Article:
Springs downtown is on the way to becoming panhandler-unfriendly, by next month. The city is drafting an ordinance banning panhandlers from downtown and its immediate vicinities.
On Tuesday evening, elected officials, business owners, residents and authorities gathered at City Council chambers to discuss and compile ideas that they would suggest as inputs to the upcoming statute.
Complaints of active and aggressive solicitation, including money begging, threats, harassments and profane language have prompted the City to consider an ordinance that simplifies the definition of panhandling. Coined the “downtown no-solicitation ordinance,” the statute would make panhandling easier to understand.
“Any time someone asks for money, it’s illegal,” said Ronald Butlin, executive director of the Downtown Partnership, a member of the stakeholders task force which sponsored the meeting.
Butlin explained that the previous laws were about aggressive panhandling, and soliciting on or near streets and highways. This one “takes away someone trying to decide whether [panhandling] was aggressive or not.”
Police Commander Pat Rigdon said people are shying away from coming to the downtown area and to the west side, just based on fear of being asked for money. That’s why the coming ordinance “will basically target a zone where the economic impact has been shown.”
“That is where the enforcement will occur," Commander Rigdon added, "and, hopefully, I guess, will decrease the number of people panhandling in that area.”
Local business owners and residents welcome the new law — even though they haven’t seen it yet — because they say panhandling has had damaging effects on their activities and neighborhoods, including high safety concerns.
“We have to have compassion, but having young girls being approached and have aggressive panhandling towards them is not acceptable. And, when you have five or six people in a 25-foot square area asking you for money, [that's] not acceptable either,” complained Bonnie Lapora from the west side.
She thinks the community needs to take a stand and get this stopped because these individuals have alcohol and drug issues, and nothing to do with homelessness.
While the meetings strongly highlighted the line between panhandling and homelessness, making it clear that most panhandlers are housed and engage in drugs and alcohol, Brett Iverson, of CSPD's Homeless Outreach Team, has told the Indy in the past that, yes, some of the panhandlers do panhandle to support addictions; others, however, panhandle to make ends meet at the end of the month when other financial means, such as social security, run out.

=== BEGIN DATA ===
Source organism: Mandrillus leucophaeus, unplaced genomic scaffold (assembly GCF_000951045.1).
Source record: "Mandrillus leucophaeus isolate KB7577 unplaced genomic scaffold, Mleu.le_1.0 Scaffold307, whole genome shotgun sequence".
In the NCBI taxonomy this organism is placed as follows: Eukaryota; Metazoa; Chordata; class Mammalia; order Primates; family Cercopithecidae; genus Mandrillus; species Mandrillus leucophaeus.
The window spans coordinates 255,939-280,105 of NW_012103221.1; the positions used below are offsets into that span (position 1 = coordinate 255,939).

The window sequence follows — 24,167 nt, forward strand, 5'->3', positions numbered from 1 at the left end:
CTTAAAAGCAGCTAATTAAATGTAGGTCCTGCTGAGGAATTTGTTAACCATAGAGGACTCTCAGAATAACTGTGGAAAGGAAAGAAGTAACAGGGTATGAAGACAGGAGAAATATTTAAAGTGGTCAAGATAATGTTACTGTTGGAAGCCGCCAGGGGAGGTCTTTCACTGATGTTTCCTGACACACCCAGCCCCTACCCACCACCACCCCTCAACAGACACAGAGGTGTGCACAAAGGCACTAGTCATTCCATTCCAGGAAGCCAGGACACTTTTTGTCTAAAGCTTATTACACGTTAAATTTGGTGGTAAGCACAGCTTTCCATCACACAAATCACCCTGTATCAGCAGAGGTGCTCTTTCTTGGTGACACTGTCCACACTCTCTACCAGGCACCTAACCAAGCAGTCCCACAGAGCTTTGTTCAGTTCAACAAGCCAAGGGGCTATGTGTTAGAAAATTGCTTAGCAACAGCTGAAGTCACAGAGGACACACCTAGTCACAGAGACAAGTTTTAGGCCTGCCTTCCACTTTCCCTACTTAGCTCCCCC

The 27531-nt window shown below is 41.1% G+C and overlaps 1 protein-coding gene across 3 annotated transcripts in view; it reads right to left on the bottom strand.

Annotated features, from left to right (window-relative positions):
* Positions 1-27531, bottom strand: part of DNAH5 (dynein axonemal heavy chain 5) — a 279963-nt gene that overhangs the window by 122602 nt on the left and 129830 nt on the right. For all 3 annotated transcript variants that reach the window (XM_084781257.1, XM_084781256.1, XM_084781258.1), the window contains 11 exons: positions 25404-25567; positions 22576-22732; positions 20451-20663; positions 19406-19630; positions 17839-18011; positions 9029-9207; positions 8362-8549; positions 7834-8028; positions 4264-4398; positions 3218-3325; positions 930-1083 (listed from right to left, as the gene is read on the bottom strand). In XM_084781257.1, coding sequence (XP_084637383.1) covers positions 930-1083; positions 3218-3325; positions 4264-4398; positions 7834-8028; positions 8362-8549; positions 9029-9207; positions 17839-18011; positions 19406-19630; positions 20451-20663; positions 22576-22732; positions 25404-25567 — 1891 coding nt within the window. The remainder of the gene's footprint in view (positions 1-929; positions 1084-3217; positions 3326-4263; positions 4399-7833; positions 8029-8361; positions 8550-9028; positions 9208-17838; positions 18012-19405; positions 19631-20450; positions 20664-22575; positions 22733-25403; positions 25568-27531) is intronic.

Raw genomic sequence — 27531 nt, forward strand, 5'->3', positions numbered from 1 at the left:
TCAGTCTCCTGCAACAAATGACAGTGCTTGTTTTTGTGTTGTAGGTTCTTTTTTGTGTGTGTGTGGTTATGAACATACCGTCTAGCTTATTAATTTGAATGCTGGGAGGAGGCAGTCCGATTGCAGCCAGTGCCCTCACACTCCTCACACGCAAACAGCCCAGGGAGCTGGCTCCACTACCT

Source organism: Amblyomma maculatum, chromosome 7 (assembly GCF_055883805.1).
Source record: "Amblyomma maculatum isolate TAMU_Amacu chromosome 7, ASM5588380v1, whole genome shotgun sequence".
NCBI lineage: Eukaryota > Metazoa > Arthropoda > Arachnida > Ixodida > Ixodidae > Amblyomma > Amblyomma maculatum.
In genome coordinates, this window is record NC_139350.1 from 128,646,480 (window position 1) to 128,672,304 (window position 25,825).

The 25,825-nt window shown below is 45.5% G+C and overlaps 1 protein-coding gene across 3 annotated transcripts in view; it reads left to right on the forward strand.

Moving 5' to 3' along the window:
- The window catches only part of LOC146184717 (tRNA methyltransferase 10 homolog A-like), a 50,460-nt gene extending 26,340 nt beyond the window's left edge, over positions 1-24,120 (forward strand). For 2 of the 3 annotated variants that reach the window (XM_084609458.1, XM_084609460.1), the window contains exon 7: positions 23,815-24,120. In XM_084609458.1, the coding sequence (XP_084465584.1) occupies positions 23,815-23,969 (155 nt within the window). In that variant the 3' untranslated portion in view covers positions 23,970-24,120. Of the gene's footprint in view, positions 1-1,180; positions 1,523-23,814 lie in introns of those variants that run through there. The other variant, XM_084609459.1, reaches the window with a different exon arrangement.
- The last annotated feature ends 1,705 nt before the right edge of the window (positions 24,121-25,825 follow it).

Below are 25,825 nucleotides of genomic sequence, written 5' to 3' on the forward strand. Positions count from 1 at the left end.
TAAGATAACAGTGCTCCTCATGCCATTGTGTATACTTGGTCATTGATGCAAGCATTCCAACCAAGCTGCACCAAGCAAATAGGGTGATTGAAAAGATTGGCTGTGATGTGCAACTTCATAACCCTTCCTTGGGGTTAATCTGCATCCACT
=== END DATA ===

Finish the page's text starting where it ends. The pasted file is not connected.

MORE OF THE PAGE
To avoid confusion in the future, authorities says the ordinance will not distinguish true homeless and panhandlers.
“The ordinance will be behavior-driven, so if they were actually approaching people and asking for money, that’s the behavior we will address. We will not care if they are homeless or panhandler,” Commander Rigdon said, adding that the Police Department does try to offer those people services to get them into a better situation.
“Unfortunately some people refuse our services, they don’t want them. But truly the ordinance is behavior-driven.”
One west side woman said she’s afraid her neighborhood will go downhill and turn into a ghetto with all these people around businesses, harassing customers for money.
“Already a lot of the stores have closed. I am just afraid that if they don’t get customers, it’s because a lot of our neighbors are going over to King Soopers on Centennial just to avoid the panhandlers. And it will be a shame if Safeway or Walgreens closes. It will be hard on the neighborhood and the property values,” Carol Wellman pointed out.
Commander Rigdon called on the audience to use cameras and cellphones to photograph aggressive solicitors, as a way to help the police track wrongdoers. He said the level of punishment will be decided by the city attorney's office.
“If there is a fine involved, if it’s a jail time, I think that’s something they have to decide.”